"We have to strive for what it is we want," she wrote.
Then she outlined a chapter on the "reasons for fighting and leaving all you love behind."
"The situation is such that many times your own families — mothers, fathers — cannot even know that you are a mujahid etc... What does it mean for you to be a stranger?"
These words may offer the only clues to her state of mind in Aylesbury when she is believed to have shielded her radical views from friends and family alike. And they may explain why people in Aylesbury had no inkling there were extremists in their midst.
On Sept. 21, al-Shabab terrorists attacked the upscale Westgate Mall in Nairobi with grenades and assault weapons, killing at least 67 people. Early eyewitness reports that a white woman took part in the raid led to fevered speculation that Lewthwaite was involved.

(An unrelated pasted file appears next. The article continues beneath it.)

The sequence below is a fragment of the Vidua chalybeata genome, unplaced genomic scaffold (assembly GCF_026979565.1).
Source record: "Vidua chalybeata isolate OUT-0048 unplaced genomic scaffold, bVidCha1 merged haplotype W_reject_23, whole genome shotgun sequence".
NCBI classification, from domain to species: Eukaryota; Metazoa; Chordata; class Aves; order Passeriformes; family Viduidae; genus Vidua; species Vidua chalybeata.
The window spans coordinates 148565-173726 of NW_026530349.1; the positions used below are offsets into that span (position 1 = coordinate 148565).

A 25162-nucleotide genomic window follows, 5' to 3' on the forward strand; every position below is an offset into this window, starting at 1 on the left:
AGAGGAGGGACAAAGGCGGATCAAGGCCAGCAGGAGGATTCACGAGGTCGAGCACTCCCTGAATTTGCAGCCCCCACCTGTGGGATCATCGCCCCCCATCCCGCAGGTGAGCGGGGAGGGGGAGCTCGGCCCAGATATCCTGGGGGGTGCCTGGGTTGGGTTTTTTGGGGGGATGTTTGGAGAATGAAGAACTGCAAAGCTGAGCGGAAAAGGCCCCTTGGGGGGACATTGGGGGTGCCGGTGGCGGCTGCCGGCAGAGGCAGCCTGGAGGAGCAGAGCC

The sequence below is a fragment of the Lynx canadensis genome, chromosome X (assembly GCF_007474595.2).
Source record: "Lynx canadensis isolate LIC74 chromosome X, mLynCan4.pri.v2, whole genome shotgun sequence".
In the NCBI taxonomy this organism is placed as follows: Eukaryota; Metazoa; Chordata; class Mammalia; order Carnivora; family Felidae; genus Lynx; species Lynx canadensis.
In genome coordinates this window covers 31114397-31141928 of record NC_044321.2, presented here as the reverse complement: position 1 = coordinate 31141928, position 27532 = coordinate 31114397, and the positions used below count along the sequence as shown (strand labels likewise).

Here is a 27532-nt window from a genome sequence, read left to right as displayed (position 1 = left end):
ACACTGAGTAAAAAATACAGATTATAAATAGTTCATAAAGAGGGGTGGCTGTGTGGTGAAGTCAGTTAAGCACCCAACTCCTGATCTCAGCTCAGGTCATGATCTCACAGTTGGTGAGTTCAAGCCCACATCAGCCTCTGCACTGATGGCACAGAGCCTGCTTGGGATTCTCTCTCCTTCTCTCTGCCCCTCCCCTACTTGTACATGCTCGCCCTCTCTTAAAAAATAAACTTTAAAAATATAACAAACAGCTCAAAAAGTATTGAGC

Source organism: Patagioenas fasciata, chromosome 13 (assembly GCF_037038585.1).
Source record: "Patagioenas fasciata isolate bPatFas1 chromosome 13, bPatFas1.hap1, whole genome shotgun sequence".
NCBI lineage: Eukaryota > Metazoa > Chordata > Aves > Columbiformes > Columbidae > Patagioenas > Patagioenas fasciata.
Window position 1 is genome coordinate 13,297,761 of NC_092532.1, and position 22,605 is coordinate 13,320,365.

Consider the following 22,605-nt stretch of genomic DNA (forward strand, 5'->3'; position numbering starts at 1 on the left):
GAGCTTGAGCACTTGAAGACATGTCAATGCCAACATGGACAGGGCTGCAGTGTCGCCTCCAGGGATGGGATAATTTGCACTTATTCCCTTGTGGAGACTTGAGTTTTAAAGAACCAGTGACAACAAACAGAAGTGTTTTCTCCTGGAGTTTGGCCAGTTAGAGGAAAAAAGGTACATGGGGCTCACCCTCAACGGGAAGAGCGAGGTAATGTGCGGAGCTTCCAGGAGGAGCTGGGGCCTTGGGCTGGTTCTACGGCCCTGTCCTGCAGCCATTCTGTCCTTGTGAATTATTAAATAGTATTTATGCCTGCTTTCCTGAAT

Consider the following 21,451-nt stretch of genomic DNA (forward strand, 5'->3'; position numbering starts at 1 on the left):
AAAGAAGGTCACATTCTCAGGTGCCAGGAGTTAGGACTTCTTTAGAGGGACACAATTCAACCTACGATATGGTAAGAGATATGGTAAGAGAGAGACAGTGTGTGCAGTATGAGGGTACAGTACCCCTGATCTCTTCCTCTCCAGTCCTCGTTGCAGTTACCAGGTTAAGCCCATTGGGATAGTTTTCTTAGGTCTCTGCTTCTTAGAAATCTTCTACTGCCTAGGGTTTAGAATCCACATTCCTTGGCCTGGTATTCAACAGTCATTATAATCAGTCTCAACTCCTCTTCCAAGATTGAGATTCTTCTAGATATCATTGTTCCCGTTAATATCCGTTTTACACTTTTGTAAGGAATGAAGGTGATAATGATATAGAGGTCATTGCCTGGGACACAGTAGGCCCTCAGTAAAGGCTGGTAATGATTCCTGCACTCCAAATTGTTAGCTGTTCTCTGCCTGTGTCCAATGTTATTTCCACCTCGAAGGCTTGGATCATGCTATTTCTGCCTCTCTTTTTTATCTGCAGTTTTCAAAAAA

"White widow exclusive: Mother of all terrorists!" read a front-page headline in London's Daily Mirror tabloid.
Some British tabloids persistently referred to her as the mastermind of the slaughter — without a scintilla of evidence that she was even in Kenya.
At roughly the same time, her second husband was reported to have been killed in a shootout in Somalia between rival al-Shabab factions, making her a widow once again.
Lewthwaite became the subject of an international search on Sept. 26 when Interpol called for her arrest among its 190 member nations. But the "red notice" linked her to the failed 2011 Christmas plot, not to the Westgate Mall killings.
It says she is wanted for "being in possession of explosives" and "conspiracy to commit a felony," though the timing of the Interpol notice — issued just five days after the mall attack — led many to assume that police believe she had a role in that as well.